Joe Biden is 77. Just as 47 years is more than long enough to make tactical mistakes on legislation, it covers an awful lot of history — if one wishes to hold elected representatives to account for laws authored years ago, it stands to reason we ought to hold ourselves to account for the societal mistakes of our own past.
Perhaps the most cringe-inducing element of Biden’s primary campaign was his hackneyed yearning for the comity and compromise of early 1970s America, namely, his ability to “work with” execrable racist James Eastland others. You could stack upon that his rather churlish reaction to former Nevada state rep Lucy Flores not appreciating a shoulder rub.
But then, women in power were sometimes unappreciative of unwanted shoulder rubs in recent memory, too. And James Eastland was being re-elected for a 5th time, by 18 points, the same time Joe was winning his first election. If you’ve learned your history by memes, you doubtless know that Robert Byrd was a former Klansman… and Strom Thurmond was still getting birthday kisses while he was an addled relic in the Senate at 100.
Joe Biden won’t be the leading edge of broader social change, but — see the fulcrum above, unfortunately — he probably shouldn’t be. Accepting the errors of the past, understanding that an awful lot of people in the country don’t see “getting along with segregationists” as a feature, and at least nodding towards the future is enough. Elections themselves are a poor substitute for such markers .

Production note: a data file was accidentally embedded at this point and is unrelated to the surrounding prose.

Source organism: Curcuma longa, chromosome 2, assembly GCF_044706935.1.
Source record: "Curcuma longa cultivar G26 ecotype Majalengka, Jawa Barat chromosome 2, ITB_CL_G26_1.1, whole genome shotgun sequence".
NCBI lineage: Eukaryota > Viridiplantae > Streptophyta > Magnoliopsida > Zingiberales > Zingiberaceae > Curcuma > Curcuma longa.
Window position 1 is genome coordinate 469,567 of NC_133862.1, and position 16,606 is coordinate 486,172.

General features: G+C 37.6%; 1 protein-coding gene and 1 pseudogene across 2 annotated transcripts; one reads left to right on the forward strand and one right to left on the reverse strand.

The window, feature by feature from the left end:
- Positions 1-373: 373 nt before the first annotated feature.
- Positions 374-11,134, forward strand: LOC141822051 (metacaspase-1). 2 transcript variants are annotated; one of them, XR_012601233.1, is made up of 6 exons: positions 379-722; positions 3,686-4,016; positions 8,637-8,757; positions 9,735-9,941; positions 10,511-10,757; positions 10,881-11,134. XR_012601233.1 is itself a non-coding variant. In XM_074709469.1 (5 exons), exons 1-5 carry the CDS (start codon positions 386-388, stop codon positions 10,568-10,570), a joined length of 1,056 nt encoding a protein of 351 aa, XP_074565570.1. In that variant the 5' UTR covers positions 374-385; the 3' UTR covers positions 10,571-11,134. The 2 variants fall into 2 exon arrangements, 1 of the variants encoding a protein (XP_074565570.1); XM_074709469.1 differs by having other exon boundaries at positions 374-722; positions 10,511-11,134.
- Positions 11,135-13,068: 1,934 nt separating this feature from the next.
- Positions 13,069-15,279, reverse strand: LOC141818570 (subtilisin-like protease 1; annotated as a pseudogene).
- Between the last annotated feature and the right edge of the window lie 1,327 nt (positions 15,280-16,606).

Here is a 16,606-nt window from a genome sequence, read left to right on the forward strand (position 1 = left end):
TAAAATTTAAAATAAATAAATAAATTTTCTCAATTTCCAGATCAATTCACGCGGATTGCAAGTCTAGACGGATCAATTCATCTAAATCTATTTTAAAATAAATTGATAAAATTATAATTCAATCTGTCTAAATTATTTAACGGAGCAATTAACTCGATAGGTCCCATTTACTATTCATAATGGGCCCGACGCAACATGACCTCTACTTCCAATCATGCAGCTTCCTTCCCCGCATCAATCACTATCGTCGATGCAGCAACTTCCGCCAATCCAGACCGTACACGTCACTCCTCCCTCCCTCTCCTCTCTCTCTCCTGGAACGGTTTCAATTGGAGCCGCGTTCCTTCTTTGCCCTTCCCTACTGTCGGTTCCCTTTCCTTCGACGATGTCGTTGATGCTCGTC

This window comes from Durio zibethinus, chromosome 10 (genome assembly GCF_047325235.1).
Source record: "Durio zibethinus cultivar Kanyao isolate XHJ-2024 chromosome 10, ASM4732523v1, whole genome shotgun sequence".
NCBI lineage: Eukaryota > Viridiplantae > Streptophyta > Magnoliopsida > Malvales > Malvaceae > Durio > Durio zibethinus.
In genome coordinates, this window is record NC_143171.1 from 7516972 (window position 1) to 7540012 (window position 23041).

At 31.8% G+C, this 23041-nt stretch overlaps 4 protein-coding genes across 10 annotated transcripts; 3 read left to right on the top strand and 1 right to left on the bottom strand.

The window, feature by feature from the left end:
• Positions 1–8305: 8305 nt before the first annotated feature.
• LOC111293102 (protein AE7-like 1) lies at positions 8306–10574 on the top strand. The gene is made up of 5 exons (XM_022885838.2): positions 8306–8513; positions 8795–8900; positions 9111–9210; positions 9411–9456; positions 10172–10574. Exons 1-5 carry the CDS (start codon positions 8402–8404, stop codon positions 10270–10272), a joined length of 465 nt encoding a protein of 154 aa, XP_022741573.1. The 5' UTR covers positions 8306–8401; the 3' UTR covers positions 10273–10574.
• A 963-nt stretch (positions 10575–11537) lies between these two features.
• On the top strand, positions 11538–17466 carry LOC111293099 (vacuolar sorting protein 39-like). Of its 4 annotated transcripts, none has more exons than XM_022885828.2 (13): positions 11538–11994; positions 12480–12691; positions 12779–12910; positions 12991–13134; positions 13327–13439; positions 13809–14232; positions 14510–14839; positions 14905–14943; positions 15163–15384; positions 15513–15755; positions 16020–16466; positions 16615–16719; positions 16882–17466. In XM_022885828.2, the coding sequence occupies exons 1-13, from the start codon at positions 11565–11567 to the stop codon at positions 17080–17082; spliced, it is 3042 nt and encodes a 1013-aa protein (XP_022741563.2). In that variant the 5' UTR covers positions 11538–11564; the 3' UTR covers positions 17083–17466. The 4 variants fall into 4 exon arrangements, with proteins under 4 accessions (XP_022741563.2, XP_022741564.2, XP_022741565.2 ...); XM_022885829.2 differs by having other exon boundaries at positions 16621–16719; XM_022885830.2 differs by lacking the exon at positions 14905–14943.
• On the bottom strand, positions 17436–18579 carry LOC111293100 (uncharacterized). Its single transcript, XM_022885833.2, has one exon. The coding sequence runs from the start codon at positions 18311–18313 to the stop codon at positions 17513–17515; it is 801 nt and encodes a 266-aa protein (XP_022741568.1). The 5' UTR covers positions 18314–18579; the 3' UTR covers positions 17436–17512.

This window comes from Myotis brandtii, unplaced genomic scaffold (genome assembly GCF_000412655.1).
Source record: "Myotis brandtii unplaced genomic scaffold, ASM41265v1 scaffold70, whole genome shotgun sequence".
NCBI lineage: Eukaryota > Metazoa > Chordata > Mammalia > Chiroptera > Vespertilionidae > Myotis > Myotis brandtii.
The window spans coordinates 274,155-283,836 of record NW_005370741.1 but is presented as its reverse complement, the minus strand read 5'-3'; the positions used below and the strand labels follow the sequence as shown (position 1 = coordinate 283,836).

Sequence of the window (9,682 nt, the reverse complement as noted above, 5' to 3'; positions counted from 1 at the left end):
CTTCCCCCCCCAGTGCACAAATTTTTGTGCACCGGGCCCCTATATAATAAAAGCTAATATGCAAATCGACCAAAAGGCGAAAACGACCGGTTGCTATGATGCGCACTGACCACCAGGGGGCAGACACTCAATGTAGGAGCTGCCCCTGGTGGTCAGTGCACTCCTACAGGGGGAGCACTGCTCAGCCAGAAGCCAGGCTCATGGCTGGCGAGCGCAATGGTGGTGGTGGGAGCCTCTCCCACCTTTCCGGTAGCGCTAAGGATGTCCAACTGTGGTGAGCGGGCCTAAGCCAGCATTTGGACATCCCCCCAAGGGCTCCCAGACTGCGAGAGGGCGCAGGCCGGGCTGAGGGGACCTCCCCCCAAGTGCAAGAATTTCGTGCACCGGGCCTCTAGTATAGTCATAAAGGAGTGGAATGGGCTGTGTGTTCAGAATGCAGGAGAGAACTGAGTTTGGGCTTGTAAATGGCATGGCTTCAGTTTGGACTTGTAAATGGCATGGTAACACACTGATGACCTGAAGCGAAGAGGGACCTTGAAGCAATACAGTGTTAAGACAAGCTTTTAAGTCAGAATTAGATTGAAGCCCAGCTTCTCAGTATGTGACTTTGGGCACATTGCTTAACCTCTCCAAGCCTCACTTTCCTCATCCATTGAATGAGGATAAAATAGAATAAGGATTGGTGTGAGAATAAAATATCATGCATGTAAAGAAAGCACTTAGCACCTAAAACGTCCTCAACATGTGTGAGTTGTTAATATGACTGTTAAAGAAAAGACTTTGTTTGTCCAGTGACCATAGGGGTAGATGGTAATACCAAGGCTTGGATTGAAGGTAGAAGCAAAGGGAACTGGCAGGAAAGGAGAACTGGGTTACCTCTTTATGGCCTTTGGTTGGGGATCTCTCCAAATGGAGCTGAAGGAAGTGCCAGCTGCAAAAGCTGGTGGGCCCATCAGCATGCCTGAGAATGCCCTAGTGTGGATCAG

If Anita Hill can accept that, if Biden can ask the competitor who threw the sharpest punch on his 70s-era Senate comity nostalgia to run with him, he’ll do.
Because temperament matters…
As Oliver Wendell Holmes said of FDR, “a second-class intellect, but a first-class temperament” — and perhaps more than anything, this is what the nation needs.
A President that seeks compromise with even those who might make those of us on the margins of any given issue blanche. A President that doesn’t see enemies in every shadow. A President practiced in delivering, frankly, half loaves because there’s no such thing as a free full loaf.
A President who doesn’t predicate governance on who was most obsequious in seeking assistance or dictate punishment onto those most loudly opposed.
Above all, an experienced creature of government that takes the right lessons from our shared history and acknowledges its mistakes, promotes its better angels, and sees the nuance necessary in divining the difference.
By design and hopefully — not a lot will change tomorrow. Nor will it next January. Existing problems will still persist, new problems will arise, and I fully expect a Biden/Harris administration to make mistakes aplenty.
A vote for Biden/Harris isn’t a solution to any of that. In a nation of 240 messy, sometimes ugly years, with 330 million people of all sorts, existing in a world forever churning — it’s a vote to accept that as our baseline and get to work.
And that’s more than enough in 2020.